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dc.contributor.authorGarber, Susan Henderson
dc.date.accessioned2014-03-03T20:04:06Z
dc.date.available2014-03-03T20:04:06Z
dc.date.issued2001-12
dc.identifier.othergarber_susan_h_200112_ma
dc.identifier.urihttp://purl.galileo.usg.edu/uga_etd/garber_susan_h_200112_ma
dc.identifier.urihttp://hdl.handle.net/10724/20324
dc.description.abstractAlthough researchers have acknowledged the existence of resistant students— students who seem to have the ability to succeed but who choose not to achieve in school—for years, very few studies have been done in this field that focus primarily on resistant students’ own reports and explanations. This study investigated factors which influence students’ participation in school through the use of phenomenological interviews, teacher questionnaires, and a self-concept scale. Results indicate that resistance is indeed a slippery concept, and none of the participants was resistant to education in general. All had at least one subject that they enjoyed and in which they succeeded. However, several commonalities among participants suggest potential causes of student resistance to schooling: personal and family issues, extracurricular activities, the school environment, and teacher characteristics.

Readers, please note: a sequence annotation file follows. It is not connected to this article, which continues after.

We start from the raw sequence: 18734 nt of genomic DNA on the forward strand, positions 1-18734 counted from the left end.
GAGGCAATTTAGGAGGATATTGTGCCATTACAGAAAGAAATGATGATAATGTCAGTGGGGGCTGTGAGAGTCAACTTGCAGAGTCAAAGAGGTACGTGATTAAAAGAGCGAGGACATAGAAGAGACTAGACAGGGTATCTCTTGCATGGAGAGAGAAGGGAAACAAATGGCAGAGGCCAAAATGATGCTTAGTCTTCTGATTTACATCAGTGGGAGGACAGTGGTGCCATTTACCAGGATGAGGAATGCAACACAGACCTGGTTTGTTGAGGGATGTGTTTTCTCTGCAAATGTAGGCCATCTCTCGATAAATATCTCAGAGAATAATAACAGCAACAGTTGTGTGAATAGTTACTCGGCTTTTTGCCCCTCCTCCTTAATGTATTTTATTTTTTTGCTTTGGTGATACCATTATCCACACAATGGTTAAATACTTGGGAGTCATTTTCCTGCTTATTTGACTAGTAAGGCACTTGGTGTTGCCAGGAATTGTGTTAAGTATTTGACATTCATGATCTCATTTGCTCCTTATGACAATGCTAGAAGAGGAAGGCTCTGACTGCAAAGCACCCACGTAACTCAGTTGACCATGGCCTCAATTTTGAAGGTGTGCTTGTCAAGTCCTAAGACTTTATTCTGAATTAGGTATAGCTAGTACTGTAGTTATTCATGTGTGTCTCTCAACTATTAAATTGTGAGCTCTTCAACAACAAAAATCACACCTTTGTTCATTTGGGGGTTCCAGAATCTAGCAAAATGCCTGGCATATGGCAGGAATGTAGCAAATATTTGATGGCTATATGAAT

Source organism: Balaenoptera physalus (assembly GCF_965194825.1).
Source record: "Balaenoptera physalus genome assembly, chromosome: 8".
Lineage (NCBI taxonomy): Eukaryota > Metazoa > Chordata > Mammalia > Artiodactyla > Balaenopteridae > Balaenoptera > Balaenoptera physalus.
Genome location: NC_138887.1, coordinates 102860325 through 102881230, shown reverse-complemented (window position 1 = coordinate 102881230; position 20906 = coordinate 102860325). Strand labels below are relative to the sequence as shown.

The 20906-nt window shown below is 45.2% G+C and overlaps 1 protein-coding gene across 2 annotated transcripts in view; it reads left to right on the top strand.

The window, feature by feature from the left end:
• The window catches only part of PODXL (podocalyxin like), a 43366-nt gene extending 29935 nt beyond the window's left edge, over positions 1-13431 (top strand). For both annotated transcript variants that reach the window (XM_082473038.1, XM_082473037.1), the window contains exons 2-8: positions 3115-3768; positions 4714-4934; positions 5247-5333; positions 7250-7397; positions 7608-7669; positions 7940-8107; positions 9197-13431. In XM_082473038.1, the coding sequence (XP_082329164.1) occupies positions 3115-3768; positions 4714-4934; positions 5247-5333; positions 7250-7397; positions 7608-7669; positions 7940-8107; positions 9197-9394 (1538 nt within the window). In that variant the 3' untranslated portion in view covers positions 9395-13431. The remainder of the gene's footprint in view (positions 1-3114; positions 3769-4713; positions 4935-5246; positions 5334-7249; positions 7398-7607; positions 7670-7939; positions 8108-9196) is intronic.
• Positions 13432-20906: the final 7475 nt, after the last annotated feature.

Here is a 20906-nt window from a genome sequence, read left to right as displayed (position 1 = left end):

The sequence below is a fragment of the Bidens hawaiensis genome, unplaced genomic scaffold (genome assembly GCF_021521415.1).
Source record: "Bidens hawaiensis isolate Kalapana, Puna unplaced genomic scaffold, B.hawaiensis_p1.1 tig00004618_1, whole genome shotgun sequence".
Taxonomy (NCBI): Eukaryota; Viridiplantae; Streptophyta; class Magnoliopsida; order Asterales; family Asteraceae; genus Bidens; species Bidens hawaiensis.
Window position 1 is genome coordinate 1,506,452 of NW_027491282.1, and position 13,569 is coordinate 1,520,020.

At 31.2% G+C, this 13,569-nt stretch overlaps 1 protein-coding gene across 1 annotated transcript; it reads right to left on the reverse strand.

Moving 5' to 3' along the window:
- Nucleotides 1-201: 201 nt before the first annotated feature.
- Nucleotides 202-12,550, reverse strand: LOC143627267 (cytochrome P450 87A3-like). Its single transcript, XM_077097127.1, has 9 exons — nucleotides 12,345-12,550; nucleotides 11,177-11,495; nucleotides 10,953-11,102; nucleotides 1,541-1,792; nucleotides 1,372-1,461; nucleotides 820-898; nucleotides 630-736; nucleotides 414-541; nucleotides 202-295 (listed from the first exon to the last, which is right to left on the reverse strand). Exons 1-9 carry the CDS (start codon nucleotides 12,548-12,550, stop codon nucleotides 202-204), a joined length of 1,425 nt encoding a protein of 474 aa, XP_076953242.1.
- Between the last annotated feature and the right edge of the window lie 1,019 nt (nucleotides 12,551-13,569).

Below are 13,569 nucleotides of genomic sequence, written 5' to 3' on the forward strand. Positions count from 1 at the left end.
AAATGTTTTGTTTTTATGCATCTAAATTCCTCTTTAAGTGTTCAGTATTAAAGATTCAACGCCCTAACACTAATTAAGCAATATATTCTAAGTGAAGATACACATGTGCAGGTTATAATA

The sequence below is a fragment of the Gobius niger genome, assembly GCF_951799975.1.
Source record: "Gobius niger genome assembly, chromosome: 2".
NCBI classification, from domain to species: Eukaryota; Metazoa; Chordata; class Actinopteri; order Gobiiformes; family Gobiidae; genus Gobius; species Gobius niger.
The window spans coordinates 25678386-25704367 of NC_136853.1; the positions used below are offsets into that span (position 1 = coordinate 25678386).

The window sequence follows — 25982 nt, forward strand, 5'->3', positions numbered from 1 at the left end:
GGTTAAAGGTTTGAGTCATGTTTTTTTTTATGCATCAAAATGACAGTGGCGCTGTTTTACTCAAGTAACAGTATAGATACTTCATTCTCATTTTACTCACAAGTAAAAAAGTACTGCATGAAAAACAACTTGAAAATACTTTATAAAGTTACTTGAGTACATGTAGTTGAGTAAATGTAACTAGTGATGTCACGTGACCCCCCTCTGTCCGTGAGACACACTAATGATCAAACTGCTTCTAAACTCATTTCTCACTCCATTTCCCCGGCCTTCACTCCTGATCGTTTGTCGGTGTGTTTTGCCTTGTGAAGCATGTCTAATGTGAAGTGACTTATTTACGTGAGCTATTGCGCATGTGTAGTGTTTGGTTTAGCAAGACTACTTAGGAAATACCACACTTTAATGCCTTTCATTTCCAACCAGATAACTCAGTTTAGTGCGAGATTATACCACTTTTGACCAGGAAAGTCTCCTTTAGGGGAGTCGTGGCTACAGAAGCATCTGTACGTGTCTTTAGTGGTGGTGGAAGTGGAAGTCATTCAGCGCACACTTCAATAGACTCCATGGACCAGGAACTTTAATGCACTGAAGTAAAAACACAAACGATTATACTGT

dc.publisheruga
dc.rightspublic
dc.subjectStudent resistance
dc.subjectFamily factors
dc.subjectTeacher characteristics
dc.subjectHigh-school students
dc.subjectSchool environment
dc.title"Hearing their voices:" perceptions of high-school students who evidence resistance to schooling
dc.typeThesis
dc.description.degreeMA
dc.description.departmentEducational Psychology
dc.description.majorEducational Psychology
dc.description.advisorNancy Knapp
dc.description.committeeNancy Knapp
dc.description.committeeMarty Carr
dc.description.committeeThomas Hebert


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